Temple of Hephaestus
Dedicated to the god of the forge, the Temple of Hephaestus was once surrounded by foundries and metalwork shops. Built in 450 BC in a Doric style, the temple today is one of the highlights of Athens’ ancient Agora. Join a private or small-group Agora walking tour that includes a stop at the temple; visiting with a guide is vital to appreciate the ruins. Most tours include skip-the-line tickets—a must to avoid a long wait—and a visit to the Agora Museum.
For a deep dive into ancient Greece, visit both the Agora and Acropolis in a single tour by foot, bike, Segway, or scooter. Some itineraries go as far as Cape Sounion and the Temple of Poseidon. If you’re traveling as a family, kid-friendly tours are a great way for everyone to experience the archaeological sites.
Things to know before you go
- The Temple of Hephaestus and other ruins in the Agora of Athens are outdoors, so guard against the unforgiving Mediterranean sun with a hat and sunscreen.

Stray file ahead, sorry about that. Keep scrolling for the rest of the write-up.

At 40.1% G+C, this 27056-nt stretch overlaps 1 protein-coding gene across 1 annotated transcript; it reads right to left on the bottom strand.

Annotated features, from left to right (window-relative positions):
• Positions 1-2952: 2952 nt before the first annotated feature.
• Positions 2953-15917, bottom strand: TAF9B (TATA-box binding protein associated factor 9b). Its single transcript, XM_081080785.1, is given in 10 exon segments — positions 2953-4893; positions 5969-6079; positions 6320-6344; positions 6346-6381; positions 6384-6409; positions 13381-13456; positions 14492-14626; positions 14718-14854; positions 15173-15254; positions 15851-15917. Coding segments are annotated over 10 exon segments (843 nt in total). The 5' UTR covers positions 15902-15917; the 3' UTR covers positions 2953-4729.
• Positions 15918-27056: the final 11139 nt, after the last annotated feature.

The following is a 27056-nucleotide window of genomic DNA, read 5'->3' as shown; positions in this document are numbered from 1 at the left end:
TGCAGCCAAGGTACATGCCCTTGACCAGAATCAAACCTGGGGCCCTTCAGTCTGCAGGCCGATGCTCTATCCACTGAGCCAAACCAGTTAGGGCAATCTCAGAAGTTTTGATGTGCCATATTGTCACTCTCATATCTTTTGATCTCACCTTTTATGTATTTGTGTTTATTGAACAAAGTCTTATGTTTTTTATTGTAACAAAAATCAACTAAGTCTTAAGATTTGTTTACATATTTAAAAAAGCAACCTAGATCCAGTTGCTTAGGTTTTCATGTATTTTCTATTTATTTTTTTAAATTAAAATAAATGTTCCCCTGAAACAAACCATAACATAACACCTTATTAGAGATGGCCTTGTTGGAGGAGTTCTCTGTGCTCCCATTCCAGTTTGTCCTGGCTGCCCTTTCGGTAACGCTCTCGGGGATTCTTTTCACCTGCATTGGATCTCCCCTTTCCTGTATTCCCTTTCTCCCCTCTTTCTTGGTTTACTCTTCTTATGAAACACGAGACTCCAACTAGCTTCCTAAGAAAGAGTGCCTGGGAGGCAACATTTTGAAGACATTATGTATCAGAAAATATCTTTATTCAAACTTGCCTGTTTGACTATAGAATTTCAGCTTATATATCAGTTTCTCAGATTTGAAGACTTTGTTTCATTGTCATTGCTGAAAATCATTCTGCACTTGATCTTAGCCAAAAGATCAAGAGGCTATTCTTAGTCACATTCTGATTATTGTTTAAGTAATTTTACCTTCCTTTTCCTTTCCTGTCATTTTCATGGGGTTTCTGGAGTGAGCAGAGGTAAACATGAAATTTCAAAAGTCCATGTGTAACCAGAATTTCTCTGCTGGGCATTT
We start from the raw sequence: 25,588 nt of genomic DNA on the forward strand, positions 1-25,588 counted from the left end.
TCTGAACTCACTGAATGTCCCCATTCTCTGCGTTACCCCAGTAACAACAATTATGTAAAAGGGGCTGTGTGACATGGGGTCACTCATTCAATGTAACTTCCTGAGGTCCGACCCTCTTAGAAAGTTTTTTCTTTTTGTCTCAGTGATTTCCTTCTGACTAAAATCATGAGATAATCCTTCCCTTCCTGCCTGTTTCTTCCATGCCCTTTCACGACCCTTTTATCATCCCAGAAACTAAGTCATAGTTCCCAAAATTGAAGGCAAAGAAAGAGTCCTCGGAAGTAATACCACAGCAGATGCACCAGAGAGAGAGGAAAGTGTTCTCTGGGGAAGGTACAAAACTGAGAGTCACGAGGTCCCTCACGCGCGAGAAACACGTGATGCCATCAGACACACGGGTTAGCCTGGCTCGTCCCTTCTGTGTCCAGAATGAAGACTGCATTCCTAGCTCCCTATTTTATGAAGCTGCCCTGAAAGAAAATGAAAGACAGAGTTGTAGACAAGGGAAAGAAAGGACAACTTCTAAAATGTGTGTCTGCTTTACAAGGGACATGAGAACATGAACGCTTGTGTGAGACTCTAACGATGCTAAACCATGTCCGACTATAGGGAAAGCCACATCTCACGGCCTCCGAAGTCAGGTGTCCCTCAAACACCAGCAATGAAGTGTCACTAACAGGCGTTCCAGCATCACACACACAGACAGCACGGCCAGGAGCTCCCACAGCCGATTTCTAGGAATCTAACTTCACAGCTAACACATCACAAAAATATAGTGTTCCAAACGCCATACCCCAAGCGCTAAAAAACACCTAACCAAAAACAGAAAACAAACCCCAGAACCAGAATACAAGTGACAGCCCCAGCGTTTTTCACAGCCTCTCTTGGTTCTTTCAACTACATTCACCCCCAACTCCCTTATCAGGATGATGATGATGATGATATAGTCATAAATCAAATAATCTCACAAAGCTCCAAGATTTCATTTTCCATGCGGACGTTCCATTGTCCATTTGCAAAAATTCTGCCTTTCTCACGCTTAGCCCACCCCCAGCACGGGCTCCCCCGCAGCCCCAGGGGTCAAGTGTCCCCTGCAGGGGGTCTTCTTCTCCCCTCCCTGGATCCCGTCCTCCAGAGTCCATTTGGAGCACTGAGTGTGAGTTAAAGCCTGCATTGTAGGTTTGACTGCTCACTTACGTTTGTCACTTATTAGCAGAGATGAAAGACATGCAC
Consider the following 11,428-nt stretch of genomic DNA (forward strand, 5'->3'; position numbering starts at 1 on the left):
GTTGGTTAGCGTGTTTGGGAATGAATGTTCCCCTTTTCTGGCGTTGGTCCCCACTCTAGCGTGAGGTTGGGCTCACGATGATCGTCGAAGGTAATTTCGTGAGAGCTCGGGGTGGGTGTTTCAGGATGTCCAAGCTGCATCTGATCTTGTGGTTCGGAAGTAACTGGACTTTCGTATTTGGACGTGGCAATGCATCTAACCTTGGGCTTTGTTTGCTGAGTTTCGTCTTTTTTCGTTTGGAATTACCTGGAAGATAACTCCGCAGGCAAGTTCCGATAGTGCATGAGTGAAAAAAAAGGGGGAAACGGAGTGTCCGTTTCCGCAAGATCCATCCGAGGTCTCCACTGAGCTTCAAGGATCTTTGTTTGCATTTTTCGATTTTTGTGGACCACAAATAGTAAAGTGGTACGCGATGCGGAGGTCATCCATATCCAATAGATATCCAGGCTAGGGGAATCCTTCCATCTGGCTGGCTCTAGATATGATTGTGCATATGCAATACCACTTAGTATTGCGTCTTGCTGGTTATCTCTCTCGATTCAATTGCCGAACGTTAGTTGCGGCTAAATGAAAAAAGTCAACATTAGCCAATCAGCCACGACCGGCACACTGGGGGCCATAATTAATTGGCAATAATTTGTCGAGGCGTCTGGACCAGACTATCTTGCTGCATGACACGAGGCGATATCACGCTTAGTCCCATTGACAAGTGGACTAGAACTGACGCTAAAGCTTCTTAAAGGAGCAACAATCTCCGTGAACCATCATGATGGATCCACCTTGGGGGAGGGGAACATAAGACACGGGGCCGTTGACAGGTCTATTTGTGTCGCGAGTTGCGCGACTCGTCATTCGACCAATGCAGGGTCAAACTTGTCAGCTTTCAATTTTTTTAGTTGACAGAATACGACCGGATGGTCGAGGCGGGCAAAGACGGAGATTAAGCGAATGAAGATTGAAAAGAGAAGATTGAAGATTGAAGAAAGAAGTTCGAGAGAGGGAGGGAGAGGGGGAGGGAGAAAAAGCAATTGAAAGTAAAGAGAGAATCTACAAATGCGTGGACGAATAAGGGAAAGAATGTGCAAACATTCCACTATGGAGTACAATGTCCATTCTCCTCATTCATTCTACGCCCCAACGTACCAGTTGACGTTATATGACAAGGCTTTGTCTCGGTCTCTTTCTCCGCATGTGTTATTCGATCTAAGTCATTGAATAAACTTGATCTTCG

- You’ll be spending a significant amount of time on your feet to explore the ruins, so choose comfortable shoes.
- Make visiting this ancient temple captivating for kids by touring with a family-friendly guide who can make the site and its history engaging for younger travelers.
- Some areas of the Agora, including the Temple of Hephaestus and Agora Museum, are accessible to wheelchairs.
How to get there
The Temple of Hephaestus is part of the ancient Agora perched above the modern city of Athens near the Acropolis. Take the metro (green line) to the Thissio station, and walk about five minutes along Adrianous Street to the Agora entrance.
When to get there
The Agora of Athens is open every day except major holidays. The site has very little shade and temperatures soar during the midday hours in summer. Visit in the early morning or late afternoon to avoid the heat of the day and peak visiting hours.
Honoring the God of the Forge
Hephaestus is the Greek god of volcanoes and metalworking, and he was the only one of the Olympic gods who was not physically perfect and had to perform manual labor. He was the god responsible for crafting the armor with the fatal weakness that was worn by Achilles in the Iliad. Statues of Hephaestus can be found in the temple, as well as statues of Athena and several friezes depicting scenes with other gods.
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